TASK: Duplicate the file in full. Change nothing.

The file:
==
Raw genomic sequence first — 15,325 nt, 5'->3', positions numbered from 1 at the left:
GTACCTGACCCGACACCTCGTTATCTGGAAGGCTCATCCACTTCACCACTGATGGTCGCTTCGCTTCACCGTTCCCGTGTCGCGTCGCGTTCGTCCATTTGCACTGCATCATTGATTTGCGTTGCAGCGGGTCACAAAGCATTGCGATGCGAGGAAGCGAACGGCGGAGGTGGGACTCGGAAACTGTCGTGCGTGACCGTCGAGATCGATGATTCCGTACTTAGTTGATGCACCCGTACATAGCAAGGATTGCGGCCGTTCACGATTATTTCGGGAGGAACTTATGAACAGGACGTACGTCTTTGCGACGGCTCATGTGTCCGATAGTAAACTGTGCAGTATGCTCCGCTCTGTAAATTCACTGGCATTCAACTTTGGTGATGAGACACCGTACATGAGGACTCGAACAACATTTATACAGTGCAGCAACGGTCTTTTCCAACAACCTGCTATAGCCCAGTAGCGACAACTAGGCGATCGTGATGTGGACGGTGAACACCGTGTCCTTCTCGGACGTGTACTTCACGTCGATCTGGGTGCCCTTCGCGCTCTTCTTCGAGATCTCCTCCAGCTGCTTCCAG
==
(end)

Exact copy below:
Raw genomic sequence first — 15,325 nt, 5'->3', positions numbered from 1 at the left:
GTACCTGACCCGACACCTCGTTATCTGGAAGGCTCATCCACTTCACCACTGATGGTCGCTTCGCTTCACCGTTCCCGTGTCGCGTCGCGTTCGTCCATTTGCACTGCATCATTGATTTGCGTTGCAGCGGGTCACAAAGCATTGCGATGCGAGGAAGCGAACGGCGGAGGTGGGACTCGGAAACTGTCGTGCGTGACCGTCGAGATCGATGATTCCGTACTTAGTTGATGCACCCGTACATAGCAAGGATTGCGGCCGTTCACGATTATTTCGGGAGGAACTTATGAACAGGACGTACGTCTTTGCGACGGCTCATGTGTCCGATAGTAAACTGTGCAGTATGCTCCGCTCTGTAAATTCACTGGCATTCAACTTTGGTGATGAGACACCGTACATGAGGACTCGAACAACATTTATACAGTGCAGCAACGGTCTTTTCCAACAACCTGCTATAGCCCAGTAGCGACAACTAGGCGATCGTGATGTGGACGGTGAACACCGTGTCCTTCTCGGACGTGTACTTCACGTCGATCTGGGTGCCCTTCGCGCTCTTCTTCGAGATCTCCTCCAGCTGCTTCCAG